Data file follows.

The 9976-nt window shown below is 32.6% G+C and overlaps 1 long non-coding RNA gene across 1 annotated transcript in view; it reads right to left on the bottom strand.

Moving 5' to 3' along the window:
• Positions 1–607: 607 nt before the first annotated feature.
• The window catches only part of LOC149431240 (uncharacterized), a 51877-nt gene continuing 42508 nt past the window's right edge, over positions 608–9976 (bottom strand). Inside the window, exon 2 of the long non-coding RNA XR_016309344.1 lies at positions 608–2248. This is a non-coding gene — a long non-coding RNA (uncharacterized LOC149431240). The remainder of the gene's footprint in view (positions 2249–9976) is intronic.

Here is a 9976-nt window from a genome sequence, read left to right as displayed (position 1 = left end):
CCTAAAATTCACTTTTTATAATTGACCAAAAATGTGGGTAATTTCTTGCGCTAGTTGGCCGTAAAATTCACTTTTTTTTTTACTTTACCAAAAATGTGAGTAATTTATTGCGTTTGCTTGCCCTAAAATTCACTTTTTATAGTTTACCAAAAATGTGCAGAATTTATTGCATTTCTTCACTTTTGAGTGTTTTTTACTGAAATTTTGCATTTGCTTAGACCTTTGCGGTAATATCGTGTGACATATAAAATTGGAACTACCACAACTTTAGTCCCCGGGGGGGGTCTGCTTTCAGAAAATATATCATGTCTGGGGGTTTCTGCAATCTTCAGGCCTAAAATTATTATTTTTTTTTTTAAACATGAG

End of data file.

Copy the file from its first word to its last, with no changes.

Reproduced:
The 9976-nt window shown below is 32.6% G+C and overlaps 1 long non-coding RNA gene across 1 annotated transcript in view; it reads right to left on the bottom strand.

Moving 5' to 3' along the window:
• Positions 1–607: 607 nt before the first annotated feature.
• The window catches only part of LOC149431240 (uncharacterized), a 51877-nt gene continuing 42508 nt past the window's right edge, over positions 608–9976 (bottom strand). Inside the window, exon 2 of the long non-coding RNA XR_016309344.1 lies at positions 608–2248. This is a non-coding gene — a long non-coding RNA (uncharacterized LOC149431240). The remainder of the gene's footprint in view (positions 2249–9976) is intronic.

Here is a 9976-nt window from a genome sequence, read left to right as displayed (position 1 = left end):
CCTAAAATTCACTTTTTATAATTGACCAAAAATGTGGGTAATTTCTTGCGCTAGTTGGCCGTAAAATTCACTTTTTTTTTTACTTTACCAAAAATGTGAGTAATTTATTGCGTTTGCTTGCCCTAAAATTCACTTTTTATAGTTTACCAAAAATGTGCAGAATTTATTGCATTTCTTCACTTTTGAGTGTTTTTTACTGAAATTTTGCATTTGCTTAGACCTTTGCGGTAATATCGTGTGACATATAAAATTGGAACTACCACAACTTTAGTCCCCGGGGGGGGTCTGCTTTCAGAAAATATATCATGTCTGGGGGTTTCTGCAATCTTCAGGCCTAAAATTATTATTTTTTTTTTTAAACATGAG